In the beginning, God said, “It is not good for man to be alone” so He created woman and at the same time a community. He drew His people together and gave them laws to help them live together. He ordained a pattern for worship that was practiced in community and a social system that made all people important to the whole.

We live in a “people-free society” these days. The grocery store provides “self check-out” lanes so that the consumer can do all the work for themselves. You can take care of almost all your business on the internet, with voice mail, with text messaging. We use email instead of the phone. Gas pumps have pay points, so we do not need to pay a cashier. We don’t even have to go to the post office anymore: we can print our stamps on our own computer and put the envelope in a mailbox. We can order pizza on the Internet and rent videos from our cable box. And of course we have smart phones and tablets that let us converse with our neighbors without ever seeing them face to face. We text one another from the same building. We have more friends on Facebook than we have in real life.

We need to interact with other people every day, to share our joys and pain. We need hugs and smiles. People need people. Sadly, too many of us, myself included, get most of our human contact without ever being in the same room as another human being.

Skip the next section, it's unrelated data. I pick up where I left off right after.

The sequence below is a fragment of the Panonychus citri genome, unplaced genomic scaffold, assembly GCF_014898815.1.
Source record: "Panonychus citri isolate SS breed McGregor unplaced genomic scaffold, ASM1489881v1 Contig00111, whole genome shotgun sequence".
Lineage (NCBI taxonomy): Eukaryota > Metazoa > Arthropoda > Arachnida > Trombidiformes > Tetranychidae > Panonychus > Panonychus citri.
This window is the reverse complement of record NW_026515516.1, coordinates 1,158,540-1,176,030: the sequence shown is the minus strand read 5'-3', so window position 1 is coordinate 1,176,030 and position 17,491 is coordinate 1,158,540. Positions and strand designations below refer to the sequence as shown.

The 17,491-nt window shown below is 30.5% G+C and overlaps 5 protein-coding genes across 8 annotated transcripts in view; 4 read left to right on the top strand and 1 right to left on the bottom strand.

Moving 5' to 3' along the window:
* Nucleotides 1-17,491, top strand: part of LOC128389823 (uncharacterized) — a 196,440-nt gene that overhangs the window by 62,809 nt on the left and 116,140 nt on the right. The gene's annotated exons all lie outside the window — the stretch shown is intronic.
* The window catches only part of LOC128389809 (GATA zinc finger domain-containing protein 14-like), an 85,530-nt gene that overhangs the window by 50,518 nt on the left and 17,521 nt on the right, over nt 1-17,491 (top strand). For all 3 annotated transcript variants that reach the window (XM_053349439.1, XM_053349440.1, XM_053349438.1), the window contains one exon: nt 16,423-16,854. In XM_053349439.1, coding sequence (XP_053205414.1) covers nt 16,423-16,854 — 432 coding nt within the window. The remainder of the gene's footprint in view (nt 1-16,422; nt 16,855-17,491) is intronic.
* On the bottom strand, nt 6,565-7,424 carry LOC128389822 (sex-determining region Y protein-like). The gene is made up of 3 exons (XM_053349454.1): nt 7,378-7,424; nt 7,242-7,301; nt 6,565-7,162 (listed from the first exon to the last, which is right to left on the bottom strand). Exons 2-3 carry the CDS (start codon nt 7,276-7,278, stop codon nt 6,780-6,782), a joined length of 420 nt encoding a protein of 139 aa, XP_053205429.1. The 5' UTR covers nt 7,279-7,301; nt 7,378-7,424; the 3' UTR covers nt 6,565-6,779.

The “people-free” society is even making its way into the church. Besides televangelists, people can attend worship at mega-churches where they are assured a sense of anonymity; individuals easily get lost in the crowd. On the other extreme, many Christians are choosing to have a solitary life of faith, no longer attending services at the church down the street. They sit in front of their television or go worship in a field. They read and study the scriptures and have a life of prayer, but they miss the life of community that comes from fellowship with other Christians. Those smart phones and tablets have wormed their way into the corporate worship, as pastors even encourage the congregation to use their phones to look up scripture and send twitter posts about the sermons they hear.